I was kindly invited to attend a ‘narrow table’ discussion session about the key challenges facing innovation and startups when dealing with a copyright system that is clearly not fit-for-purpose in an increasingly digital world.
This session focused on teasing out the real needs (and supporting evidence thereof) for a Digital Copyright Exchange, as recommended in the Hargreaves report, which would help to address key challenges facing UK innovation and entrepreneurship in the world of digital. This is part of the diagnostic phase of an independent feasibility study led by Richard Hooper.
Attendees included entrepreneurs and start-ups (in music and other digital media) as well as participants from the publishing, legal, academic, public sector, and consulting industries. Highlights from the discussions include:
- Academic publishing – e.g. universities get double-charged for publishing academic works; i.e. for researching the content, which is provided free to the publisher, and again for the published work
- Costly clearance – e.g. according to one attendee, the British Library’s Sound Archives proportionally spent the largest amount of time negotiating / clearing rights for the materials, than on creating archive itself.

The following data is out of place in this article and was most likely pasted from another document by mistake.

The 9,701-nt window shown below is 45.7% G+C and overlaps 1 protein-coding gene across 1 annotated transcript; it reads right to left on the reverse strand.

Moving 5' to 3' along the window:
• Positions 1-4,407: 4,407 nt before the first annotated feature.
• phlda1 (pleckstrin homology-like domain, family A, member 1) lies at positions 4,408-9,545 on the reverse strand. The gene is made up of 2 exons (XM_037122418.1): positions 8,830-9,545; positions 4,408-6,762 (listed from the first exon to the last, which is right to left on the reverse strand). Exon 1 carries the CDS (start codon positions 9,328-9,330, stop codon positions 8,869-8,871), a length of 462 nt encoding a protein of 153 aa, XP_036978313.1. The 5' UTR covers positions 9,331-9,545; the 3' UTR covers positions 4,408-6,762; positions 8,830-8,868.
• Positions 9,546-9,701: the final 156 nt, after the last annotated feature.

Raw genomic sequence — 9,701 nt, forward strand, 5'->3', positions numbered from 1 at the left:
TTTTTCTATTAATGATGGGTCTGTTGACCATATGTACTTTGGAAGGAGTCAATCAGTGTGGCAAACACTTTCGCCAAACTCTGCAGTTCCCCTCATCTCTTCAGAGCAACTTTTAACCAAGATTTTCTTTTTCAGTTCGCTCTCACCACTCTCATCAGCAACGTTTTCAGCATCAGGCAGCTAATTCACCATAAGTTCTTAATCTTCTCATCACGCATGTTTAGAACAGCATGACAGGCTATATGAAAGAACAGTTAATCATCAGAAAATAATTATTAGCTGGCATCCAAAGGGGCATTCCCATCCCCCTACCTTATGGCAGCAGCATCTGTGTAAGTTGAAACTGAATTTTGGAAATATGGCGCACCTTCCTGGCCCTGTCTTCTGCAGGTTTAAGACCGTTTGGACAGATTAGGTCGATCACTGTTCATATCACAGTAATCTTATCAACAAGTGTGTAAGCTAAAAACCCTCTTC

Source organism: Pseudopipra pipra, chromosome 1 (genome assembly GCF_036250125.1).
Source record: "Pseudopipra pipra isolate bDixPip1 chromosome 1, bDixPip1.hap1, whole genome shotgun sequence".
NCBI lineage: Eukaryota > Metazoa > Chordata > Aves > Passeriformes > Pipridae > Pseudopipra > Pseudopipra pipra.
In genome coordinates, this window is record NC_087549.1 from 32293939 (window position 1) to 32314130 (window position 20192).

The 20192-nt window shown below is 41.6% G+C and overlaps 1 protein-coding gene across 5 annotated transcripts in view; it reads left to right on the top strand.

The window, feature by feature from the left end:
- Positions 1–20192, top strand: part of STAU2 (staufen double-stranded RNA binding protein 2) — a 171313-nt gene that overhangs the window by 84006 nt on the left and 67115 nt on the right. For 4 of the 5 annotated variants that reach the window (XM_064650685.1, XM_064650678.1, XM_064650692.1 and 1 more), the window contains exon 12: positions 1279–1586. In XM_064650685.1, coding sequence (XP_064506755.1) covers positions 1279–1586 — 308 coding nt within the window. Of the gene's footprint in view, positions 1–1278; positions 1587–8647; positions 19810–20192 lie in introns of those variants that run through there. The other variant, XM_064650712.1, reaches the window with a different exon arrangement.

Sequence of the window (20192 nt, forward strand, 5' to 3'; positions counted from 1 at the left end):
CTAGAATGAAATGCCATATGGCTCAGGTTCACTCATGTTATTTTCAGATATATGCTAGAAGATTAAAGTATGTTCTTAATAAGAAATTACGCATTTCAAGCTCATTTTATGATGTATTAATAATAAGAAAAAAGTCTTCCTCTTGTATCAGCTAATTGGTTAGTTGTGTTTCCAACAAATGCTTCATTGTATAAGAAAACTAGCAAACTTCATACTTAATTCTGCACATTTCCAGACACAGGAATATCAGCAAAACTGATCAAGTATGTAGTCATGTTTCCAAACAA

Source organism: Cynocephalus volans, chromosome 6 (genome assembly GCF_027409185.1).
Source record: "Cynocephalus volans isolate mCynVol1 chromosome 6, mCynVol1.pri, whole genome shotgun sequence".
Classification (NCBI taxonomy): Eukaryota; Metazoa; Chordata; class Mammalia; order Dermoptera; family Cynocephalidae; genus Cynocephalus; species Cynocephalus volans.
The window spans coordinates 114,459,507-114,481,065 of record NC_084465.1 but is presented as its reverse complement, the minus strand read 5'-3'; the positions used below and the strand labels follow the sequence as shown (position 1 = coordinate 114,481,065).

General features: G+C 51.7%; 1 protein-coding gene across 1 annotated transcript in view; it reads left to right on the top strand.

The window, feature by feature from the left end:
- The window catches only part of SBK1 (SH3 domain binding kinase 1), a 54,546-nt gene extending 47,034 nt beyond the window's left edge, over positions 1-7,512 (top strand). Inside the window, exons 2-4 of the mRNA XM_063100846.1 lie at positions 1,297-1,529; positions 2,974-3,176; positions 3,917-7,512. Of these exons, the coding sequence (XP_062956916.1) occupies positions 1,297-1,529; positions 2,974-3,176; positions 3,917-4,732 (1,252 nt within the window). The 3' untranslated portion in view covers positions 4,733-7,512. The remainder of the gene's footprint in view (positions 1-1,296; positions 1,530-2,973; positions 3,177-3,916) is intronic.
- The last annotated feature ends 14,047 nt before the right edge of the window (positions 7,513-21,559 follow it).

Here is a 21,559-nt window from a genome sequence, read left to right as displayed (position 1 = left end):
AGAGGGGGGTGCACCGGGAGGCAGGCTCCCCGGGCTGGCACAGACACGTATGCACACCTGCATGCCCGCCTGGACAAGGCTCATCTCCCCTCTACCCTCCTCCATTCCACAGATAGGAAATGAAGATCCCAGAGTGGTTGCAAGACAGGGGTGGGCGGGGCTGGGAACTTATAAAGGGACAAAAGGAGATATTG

- Orphan works – DCE could provide a useful mechanism for managing orphan works.
- Small / Medium Scale Enterprises – SMEs and startups experience the most difficulty with licensing, especially as they lack the resources and money to go through the hoops in negotiating with rights owners. E.g. the lack of a clear and comprehensive licensing system hampers start-ups in establishing their business models (this is particularly acute with music streaming services)
- Price versus value – Collecting societies may not have the right pricing models for music content. E.g. On-demand streams are considered more expensive than scheduled streams or download.
- Physical versus digital copyright – The old world approach of counting instances of works for remuneration does not translate well for digital copyright and new usage scenarios